Henrik Grönvold studied drawing in Copenhagen and worked first as a draughtsman of the Royal Danish Army’s artillery and an illustrator at the Biological Research Station of Copenhagen. In 1892, Grönvold left Denmark for London, employed at the Natural History Museum preparing anatomical specimens. There he became a skilled taxidermist and established a reputation as an artist. He was employed at the Museum until 1895 when he accompanied William Ogilvie-Grant on an expedition to the Salvage Islands. After this expedition, Grönvold worked at the Museum in an unofficial capacity as an artist for decades and only left London to attend an ornithological congress in Berlin.

Grönvold’s illustrations mainly appeared in scientific periodicals such as the Proceedings and Transactions of the Zoological Society, The Ibis, and the Avicultural Magazine. In these publications, he drew plates for William Ogilvie-Grant, George Albert Boulenger, and Michael Rogers Oldfield Thomas, among others. Grönvold also completed numerous plates for Walter Rothschild, many of which appeared in Rothschild’s journal Novitates Zoologicae. Grönvold mostly illustrated birds and eggs, rare and newly discovered species from many parts of the world, and mostly worked in lithographs.

Among the books, Grönvold illustrated is George Shelley’s Birds of Africa, which contained 57 plates, many of which had not been illustrated before. He illustrated W. L. Buller’s books on the birds of New Zealand, Brabourne’s Birds of South America, Henry Eliot Howard’s The British Warblers (1907–14), Charles William Beebe’s A Monograph of the Pheasants (1918–22), and Herbert Christopher Robinson’s The Birds of the Malay Peninsula (1929–76). He completed 600 hand-colored plates for twelve volumes of The Birds of Australia (1910–27) by Gregory Macalister Mathews. Grönvold subsequently provided numerous illustrations for Mathews’ The Birds of Norfolk and Lord Howe Islands … (1928) and A Supplement to The Birds of Norfolk and Lord Howe Islands … (1936).

by Henrik Grönvold for William Henry Hudson

William Henry Hudson (1841-1922) was a naturalist, author, and staunch advocate for avian preservation and conservancy. Hudson’s lifelong commitment to protecting the environment stemmed from his youth in Argentina, where he marveled at the beauty of nature, spending endless hours watching the drama of forest and field unfold before him. This idyllic upbringing was beautifully penned in the artist’s work Far Away and Long Ago (1918), which remains a cult favorite amongst many novelists, including Ernest Hemingway, who wrote that Hudson’s book was a must-read for any young writer.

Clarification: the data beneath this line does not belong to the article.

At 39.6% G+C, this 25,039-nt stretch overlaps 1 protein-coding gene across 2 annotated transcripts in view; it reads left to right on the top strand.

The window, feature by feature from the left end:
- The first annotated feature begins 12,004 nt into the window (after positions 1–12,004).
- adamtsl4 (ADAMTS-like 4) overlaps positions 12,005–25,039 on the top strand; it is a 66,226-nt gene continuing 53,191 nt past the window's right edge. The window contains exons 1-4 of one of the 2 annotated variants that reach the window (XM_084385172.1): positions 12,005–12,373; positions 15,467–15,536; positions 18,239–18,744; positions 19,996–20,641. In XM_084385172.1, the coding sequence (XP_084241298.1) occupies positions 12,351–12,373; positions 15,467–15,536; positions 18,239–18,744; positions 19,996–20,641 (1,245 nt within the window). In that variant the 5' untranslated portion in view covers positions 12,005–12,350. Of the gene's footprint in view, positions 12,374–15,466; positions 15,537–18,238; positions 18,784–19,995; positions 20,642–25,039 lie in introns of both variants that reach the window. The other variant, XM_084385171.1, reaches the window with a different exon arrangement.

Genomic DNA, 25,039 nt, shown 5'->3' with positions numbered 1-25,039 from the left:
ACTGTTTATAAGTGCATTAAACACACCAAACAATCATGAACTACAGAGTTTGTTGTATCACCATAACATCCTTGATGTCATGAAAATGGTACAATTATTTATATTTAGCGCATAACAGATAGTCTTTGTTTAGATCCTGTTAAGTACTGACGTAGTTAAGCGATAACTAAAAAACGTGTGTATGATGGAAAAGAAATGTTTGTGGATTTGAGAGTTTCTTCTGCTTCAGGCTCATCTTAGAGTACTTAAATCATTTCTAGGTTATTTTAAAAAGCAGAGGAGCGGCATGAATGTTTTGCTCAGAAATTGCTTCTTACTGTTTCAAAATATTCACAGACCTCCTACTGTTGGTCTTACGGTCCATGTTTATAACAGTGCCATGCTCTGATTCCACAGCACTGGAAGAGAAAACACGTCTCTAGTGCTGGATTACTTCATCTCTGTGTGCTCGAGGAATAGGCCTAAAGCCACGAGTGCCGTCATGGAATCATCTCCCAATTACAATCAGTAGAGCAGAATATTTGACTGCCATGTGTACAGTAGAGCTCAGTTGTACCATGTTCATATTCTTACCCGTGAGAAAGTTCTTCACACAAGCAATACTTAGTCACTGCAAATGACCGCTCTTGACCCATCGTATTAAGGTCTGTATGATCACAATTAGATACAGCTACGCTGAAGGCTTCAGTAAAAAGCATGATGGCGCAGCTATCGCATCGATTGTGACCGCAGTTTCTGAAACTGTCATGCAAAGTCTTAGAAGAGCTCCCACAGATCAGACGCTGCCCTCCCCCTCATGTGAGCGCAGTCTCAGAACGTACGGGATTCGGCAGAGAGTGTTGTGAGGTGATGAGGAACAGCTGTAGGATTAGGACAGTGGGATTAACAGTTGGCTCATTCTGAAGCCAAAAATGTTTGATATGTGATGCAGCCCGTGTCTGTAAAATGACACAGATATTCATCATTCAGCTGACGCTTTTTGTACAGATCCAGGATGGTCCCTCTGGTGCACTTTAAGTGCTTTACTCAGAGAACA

Hudson gravitated to studying birds, which guided his life’s work as an ornithologist and author of numerous tomes on the subject. When he settled in England in 1874, he joined the numerous societies for naturalists of the period and became a founding member of the Royal Society to protect birds.

In 1894, W.H. Hudson produced a leaflet titled Lost British Birds produced for Society for the Protection of Birds. Its purpose was to shed light on thirteen “lost” birds which he defined as those “which no longer breed in this country and visit our shores only as rare stragglers, or, bi-annually, in their migrations to and from their breeding areas on the continent Europe,” to concretely show the effect of industrialism, game hunting, and fashion on the sustainability of certain bird species. This pamphlet was illustrated with 15 rudimentary black and white line drawings by A.D. McCormick. Almost immediately after producing his brochure, Hudson began to collect notes for a future publication that would elaborate upon and update facts on endangered and extinct bird species.

Hudson spent the nineteen-teens and early twenties preparing his next publication. When his notes were organized, and he tapped the celebrated ornithological painter Henrik Grönvold (1858-1940) to produce a sophisticated full-color composition for each bird he intended to discuss at length. However, Hudson suddenly died in 1922 before the publication could come to fruition. Hudson’s colleague, Linda Gardiner, pushed the project forward to see it through in 1923.